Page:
Hahn: For “WandaVision,” we had a sitcom boot camp. We were able to go deep on how comedy has changed, and culturally, how we’ve changed. The sitcom has always been so aspirational, especially a family sitcom. The first episode was shot in front of a live audience. We rehearsed it like a play so that by the time we got to the real meat of it, we had this juicy ensemble feeling. These were the guys that were used to blowing stuff up for “Avengers”; we’re using wires to make magic happen. There was like period lights; there was like period … everybody was, uh, the crew was dressed in period clothing. Like, the audience was dressed. We ran it straight through.
Sudeikis: I love theater actors, and I love former athletes. Did you ever have any designs when you went through Northwestern and then that whole improv world in Chicago?
Hahn: I was like, “serious actor.” I was always the class clown, I would say, but when I was cast, it was never the ingénue, you know, it was always Grandma. A real shift was moving out to Los Angeles after grad school. I went out here with a show called “Crossing Jordan.” I played the grief counselor in the morgue.
Hahn: What I learned was, I had to sit opposite another grieving guest star every single week. My God! I was ripped into by a train! Those were the hardest gigs in the world — the day players that have to just go so deep.
Sudeikis: That’s 20 years ago. TV has changed a lot, as you know.
Hahn: I would never have thought in my wildest dreams that I would have been in a Marvel gig.
Sudeikis: Being a comic book hero or villain is iconic. Michael Keaton as Batman — he’ll always be my Batman.
Hahn: I’d gone in for a general just to meet everybody. And then two days later, they ask me to come back — when they said that she’s a witch, and that I got a theme song. Have your kids seen “WandaVision”?
Sudeikis: Too young. We took Otis to an early screening of “Spider-Verse,” and even that was too much.
Hahn: In the world that we’re living in, what does it feel like to be playing a person with such a non-cynical, positive outlook on life?
Sudeikis: Even down to the glasses that I picked as the character. They make greens greener and blues bluer. That’s an element of why I continue to wear those orange-tinted glasses as the character. I haven’t done them in years, but a big impetus for the character and for the point of view of the show is magic mushrooms. Because both Brendan and Joe and I all lived in Amsterdam for various points of our life doing Boom Chicago, which was started by three Northwestern alums. And they were legal at that point. Michael Pollan had this amazing book, “How to Change Your Mind.”
Hahn: I’ve read it!
Sudeikis: It’s profound the way things are used to treat depression and PTSD. We had spent so much time seeing complicated men, giving them so much leeway and grace — from Tony Soprano to “Breaking Bad.” To play someone that only saw the best in people? Don Scardino directed a bunch of “30 Rocks” when I was a guest star. I remember him saying a phrase: “You got to ride the horse in the direction it’s facing.” And it makes total sense, knowing what I know now.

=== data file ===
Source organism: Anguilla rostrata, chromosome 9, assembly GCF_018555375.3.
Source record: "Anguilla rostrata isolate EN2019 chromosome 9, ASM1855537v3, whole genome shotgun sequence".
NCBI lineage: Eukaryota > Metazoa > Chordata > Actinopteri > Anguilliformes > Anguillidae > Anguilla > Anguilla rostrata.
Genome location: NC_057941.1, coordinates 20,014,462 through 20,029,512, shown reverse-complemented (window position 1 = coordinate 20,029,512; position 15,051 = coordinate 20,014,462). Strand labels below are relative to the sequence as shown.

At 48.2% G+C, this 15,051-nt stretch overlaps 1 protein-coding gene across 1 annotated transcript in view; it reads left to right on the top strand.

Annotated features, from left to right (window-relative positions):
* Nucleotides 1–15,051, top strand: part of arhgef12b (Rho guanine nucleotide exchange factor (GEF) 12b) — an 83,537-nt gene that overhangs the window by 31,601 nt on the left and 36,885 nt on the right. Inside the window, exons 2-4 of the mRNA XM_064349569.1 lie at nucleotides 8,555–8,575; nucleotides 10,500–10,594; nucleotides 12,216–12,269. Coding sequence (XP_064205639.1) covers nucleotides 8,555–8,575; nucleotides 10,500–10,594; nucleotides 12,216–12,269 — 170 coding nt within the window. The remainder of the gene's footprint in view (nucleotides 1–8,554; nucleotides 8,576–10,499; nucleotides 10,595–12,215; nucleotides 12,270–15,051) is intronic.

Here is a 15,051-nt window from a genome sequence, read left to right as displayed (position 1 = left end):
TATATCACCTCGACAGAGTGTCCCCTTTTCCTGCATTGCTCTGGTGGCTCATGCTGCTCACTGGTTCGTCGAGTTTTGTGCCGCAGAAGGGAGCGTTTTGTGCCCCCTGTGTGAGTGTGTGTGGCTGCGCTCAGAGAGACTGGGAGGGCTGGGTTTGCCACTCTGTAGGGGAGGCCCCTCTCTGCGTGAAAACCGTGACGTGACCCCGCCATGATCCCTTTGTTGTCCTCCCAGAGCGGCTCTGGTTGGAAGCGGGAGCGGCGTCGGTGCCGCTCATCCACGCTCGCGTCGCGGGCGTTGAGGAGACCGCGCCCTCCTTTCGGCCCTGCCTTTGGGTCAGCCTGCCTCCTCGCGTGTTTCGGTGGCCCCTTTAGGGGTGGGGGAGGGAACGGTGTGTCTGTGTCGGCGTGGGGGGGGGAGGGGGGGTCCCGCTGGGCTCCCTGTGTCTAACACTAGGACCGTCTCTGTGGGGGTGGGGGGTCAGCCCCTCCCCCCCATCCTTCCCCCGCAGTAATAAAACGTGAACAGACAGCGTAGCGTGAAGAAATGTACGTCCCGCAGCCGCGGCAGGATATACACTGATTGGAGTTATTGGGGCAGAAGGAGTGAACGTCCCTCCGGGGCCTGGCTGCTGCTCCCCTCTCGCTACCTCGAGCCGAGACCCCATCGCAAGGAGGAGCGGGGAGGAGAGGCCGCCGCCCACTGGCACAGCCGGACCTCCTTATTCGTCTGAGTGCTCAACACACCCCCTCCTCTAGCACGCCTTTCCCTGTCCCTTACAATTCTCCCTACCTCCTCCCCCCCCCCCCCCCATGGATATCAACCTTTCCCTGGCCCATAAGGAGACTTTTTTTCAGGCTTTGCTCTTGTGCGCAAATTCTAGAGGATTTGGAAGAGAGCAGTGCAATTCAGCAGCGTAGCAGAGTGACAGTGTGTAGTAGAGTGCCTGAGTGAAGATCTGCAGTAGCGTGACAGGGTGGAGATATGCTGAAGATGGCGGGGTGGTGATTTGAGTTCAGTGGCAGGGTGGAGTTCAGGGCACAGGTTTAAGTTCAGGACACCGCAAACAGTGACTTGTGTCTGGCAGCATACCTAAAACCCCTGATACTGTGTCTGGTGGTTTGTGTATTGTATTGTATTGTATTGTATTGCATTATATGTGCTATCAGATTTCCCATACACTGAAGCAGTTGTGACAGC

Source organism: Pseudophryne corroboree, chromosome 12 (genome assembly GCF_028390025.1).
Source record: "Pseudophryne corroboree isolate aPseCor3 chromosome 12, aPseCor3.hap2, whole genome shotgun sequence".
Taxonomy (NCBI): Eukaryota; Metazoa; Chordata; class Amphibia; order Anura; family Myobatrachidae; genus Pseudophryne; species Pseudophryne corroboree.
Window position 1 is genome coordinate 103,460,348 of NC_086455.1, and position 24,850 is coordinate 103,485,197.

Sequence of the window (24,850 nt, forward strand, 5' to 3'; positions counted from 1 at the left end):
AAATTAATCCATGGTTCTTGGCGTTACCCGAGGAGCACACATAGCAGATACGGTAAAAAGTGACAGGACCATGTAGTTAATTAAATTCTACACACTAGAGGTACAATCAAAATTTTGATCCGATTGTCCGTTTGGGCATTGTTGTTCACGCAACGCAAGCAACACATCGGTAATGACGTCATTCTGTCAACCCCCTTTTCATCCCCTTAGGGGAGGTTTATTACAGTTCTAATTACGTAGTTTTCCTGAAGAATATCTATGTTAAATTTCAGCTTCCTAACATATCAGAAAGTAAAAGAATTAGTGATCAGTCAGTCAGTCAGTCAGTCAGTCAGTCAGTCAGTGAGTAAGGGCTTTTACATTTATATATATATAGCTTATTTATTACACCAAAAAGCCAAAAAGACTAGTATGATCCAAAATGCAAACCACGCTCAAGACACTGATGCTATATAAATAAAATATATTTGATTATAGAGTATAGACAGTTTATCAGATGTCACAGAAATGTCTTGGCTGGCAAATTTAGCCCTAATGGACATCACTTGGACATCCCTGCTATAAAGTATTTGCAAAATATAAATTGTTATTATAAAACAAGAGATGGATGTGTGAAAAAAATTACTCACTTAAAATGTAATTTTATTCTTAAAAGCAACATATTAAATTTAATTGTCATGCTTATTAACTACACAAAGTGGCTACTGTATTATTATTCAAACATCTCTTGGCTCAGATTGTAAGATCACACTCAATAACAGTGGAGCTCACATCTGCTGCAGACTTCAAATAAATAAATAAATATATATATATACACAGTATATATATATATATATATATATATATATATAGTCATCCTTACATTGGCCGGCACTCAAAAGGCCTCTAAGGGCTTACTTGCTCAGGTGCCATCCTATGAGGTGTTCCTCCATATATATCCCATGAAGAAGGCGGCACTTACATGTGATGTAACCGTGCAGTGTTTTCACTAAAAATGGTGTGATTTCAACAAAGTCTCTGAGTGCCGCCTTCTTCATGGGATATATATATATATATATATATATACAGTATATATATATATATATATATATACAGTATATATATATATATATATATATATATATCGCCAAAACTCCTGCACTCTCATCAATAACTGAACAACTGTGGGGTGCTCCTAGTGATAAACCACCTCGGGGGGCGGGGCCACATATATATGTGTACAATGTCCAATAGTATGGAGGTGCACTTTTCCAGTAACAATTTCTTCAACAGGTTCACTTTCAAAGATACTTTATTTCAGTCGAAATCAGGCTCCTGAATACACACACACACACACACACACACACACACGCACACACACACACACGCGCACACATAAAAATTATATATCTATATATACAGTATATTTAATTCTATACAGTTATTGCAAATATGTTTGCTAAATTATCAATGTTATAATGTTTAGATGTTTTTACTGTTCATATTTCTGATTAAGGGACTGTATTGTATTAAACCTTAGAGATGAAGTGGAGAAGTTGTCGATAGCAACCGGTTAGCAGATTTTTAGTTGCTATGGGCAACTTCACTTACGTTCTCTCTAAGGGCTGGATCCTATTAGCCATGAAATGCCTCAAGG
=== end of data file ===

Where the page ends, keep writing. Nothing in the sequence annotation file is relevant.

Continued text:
He also said: “You never know what someone’s going through. Everybody’s fighting their own battle.” So you never know where people are coming from. I just took that to heart with the character. Something comes at him. It may seem like, oh, dummy doesn’t get it. And it’s like, no, dummy gets it more than you are allowing him to get it. It doesn’t bother him as much. I found that to be refreshing. It’s like in sales: They say answer the phone with a smile. I don’t want to get too into it, but it’s being put to the test these days.
Hahn: As the mom of a teenager now, to see a lead of a show be unafraid of being vulnerable — I’m glad you exist for these young men, because there’s so many things culturally that tell us that we can’t have our hearts on the outside.
Sudeikis: The vulnerability thing wasn’t anything that I was conscious of. Being snarky and mean, the show rejects it: There were jokes that slipped through where once we’ve seen the edit, it just feels wrong. Like having a harmonica on a Led Zeppelin song. It was such a trip because early in the Season 2 writers’ room — I don’t know how well you know Brené Brown’s work, but when Brené tweeted about the show, that lit our writers’ room up.
Hahn: Her TED Talk is amazing.
Sudeikis: I sent the “Man in the Area” speech to [Jennifer] Aniston after we got laid into for “We’re the Millers.”
Hahn: How has Ted changed you? I’m sure he has.
Sudeikis: I was glib about it early on, sort of not being able to appreciate that question or what people were getting out of it. I used to say, “Oh, he’s the best version of me. He’s me on a beer and a half on an empty stomach. On a friend’s boat. Doing mushrooms.” I think it’s the best version of me, but it might be a version of me I don’t realize I’m more capable of being. It might be a way to truly go about doing this gig called life.
Hahn: It’s a beautiful thing that you made.
Sudeikis: For once, I hope we don’t blow it.